capsule review

Action Utilities

At a Glance
  • Power On Software Action Utilities

Mac veterans who remember Now Software's Now Utilities are likely to have bittersweet recollections of this fabled set of system enhancements. Early adopters may retain fond memories of Super Boomerang–the tool that let you easily navigate through volumes and folders from within the Open and Save dialog boxes–and Now Menus, a control panel that extended these navigation powers to the desktop through the addition of user-configurable menus.

Alas, these same users were surely disenchanted when elements of Now Utilities ceased to function with newer versions of the Mac OS–or became so unstable that they were more hindrance than help.

Taking Action Configure all your Action Utilities from a single control panel.

Thankfully, Power On Software resurrected and enhanced the best parts of Now Utilities; made them compatible with the latest Mac OS updates; and released, in single form, Action Files, Action Menus, and Action WYSIWYG. Now Power On has bundled these three utilities with Action GoMac (a utility that places a Windows-like Start menu and Task Bar on your Mac's desktop), slapped a $90 price tag on the suite, and dubbed it Action Utilities. Considering its reasonable price–$110 less than the four utilities sold separately–and the fact that at least three of the utilities are extremely useful, it's a compelling product.

The initial release of Action Utilities isn't quite an integrated whole–there's no single installer, serial number, or manual. You must install each utility separately, enter a discrete serial number for each one, and sift through four separate manuals. Power On said it will resolve these issues in an update that should be available by the time you read this.

Fortunately, the utilities aren't as dissociated once they're installed on your hard drive. You can control the settings for each utility from within a single control panel. To modify a utility's settings, simply click on its icon and then click on one of the settings tabs.


When we last reviewed Action Files (see Reviews , July 1998), we mentioned that it added new functionality to the File menu's Open and Save As commands. It added hierarchical menus that listed favorite and recently accessed files and folders. It also made the Open and Save dialog boxes resizable, and within those same dialog boxes it added a Find command and provided Finder-like functions. For example, Action Files lets you create folders and aliases; rename and duplicate files; and view files by name, date, size, and type.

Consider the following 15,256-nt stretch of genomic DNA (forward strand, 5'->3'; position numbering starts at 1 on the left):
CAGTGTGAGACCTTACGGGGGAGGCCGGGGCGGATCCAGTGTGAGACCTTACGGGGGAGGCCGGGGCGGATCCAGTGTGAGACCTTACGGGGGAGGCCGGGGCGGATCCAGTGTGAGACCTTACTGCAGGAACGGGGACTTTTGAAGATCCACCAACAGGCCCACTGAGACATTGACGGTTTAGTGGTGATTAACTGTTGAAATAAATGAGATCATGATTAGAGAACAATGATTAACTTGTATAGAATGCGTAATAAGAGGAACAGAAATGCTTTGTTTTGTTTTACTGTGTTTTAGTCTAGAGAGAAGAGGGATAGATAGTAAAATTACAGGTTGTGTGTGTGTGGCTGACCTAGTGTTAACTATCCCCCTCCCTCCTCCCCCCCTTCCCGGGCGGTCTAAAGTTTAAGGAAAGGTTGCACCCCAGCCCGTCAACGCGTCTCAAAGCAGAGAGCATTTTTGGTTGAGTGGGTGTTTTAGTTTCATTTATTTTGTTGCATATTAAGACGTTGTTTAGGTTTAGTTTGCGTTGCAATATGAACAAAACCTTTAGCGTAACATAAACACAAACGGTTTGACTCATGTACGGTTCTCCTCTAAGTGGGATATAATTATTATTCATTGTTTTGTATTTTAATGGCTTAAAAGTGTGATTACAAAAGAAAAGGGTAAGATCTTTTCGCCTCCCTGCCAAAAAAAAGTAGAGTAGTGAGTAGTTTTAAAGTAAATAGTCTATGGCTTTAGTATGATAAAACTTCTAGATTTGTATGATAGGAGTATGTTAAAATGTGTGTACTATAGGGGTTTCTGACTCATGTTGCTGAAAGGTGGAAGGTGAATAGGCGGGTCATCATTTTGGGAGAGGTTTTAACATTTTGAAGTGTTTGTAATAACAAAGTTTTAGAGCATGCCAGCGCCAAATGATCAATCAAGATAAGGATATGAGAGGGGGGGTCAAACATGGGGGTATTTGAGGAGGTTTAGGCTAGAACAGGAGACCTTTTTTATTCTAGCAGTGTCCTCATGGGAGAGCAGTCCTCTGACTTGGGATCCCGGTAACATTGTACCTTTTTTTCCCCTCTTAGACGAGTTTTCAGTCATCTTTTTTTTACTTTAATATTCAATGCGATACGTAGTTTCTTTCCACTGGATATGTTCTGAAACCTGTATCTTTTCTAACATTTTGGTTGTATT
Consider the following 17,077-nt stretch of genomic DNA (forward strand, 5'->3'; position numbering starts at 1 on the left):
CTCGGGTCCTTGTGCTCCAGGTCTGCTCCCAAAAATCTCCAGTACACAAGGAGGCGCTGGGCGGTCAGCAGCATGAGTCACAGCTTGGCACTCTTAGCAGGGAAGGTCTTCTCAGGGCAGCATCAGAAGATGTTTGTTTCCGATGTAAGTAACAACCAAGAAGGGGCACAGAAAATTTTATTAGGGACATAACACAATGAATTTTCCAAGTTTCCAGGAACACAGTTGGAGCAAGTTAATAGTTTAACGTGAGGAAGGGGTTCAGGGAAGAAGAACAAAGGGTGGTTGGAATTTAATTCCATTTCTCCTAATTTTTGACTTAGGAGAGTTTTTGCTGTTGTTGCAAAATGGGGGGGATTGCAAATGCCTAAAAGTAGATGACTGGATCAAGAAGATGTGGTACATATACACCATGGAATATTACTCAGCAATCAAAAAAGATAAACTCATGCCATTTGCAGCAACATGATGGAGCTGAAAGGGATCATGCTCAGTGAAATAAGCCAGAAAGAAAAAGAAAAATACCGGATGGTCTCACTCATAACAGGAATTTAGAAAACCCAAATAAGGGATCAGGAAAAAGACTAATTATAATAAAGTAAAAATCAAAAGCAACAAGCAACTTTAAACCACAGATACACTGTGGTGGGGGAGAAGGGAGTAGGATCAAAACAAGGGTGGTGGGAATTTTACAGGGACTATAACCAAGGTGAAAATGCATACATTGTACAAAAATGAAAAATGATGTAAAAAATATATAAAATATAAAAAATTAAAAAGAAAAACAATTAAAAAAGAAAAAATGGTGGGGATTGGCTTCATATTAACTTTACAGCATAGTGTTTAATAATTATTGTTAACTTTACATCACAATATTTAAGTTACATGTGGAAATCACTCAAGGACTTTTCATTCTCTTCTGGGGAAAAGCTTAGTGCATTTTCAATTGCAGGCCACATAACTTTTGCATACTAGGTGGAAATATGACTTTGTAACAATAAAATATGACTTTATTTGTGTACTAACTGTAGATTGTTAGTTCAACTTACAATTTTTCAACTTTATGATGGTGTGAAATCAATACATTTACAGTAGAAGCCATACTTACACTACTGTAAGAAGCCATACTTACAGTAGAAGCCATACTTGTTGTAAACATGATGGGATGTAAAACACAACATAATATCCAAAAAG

Power On has introduced a few changes since then. The utility now supports Apple's Navigation Services–the new Open and Save dialog boxes introduced with Mac OS 8.5. Regrettably, the design of these new dialog boxes is at odds with Action Files: if you invoke the Find command in a new Open or Save dialog box, Sherlock appears rather than Action Files' own Find dialog box–and the Open or Save dialog box closes. Despite this annoyance, we're relieved that Power On made Action Files compatible with Navigation Services, and we believe Apple should fold Action Files' features into a future version of the Mac OS.


Action GoMac 2.0.3 is almost unchanged from the version we reviewed last year (see Reviews , June 1999). This utility mimics and improves on Windows' Start-menu, Task Bar, and Clock Tray features, giving you quick access to recently accessed items, currently running programs, and your favorite applications. A powerful substitute for Apple's Launcher and Application menu, Action GoMac is well worth having.

Action Menus is the third useful component of Action Utilities. It lets you create custom menus for quick access to recently used applications, files, and folders; currently running applications; local and networked volumes; and open windows.

Granted, Action GoMac makes some of this functionality redundant. But Action Menus offers some other goodies. You can add items to the Apple menu by dragging them from the desktop or an open window into the Apple menu. And you can easily assign custom key commands in applications–assign command-T to the Empty Trash command in the Finder, for example–by selecting a command with the mouse and pressing the desired key combination. Note, however, that the assignable Function Key option within Mac OS 9's Keyboard control panel (supported by the G4, iBook, and iMac) takes precedence over Action Menus' key commands.

Action WYSIWYG replaces the font menu within each application with its own font menu. While viewing font names in multiple columns, in their true typefaces, and in family groups–and creating custom font sets for individual applications–may be a godsend to graphic designers and desktop-publishing mavens, users without a wealth of fonts may find Action WYSIWYG less useful than the suite's other three utilities. Although we like being able to view fonts in different colors and sizes, Action WYSIWYG is more of a bonus than a necessity.

February 2000 page: 42

At a Glance
  • Pros

    • Adds needed enhancements to Open and Save dialog boxes
    • Extensive drag-and-drop support
    • Convenient navigation features

    Cons

    • No single installer, serial number, or manual
    • Lost functionality with Navigation Services
    • Some redundancy
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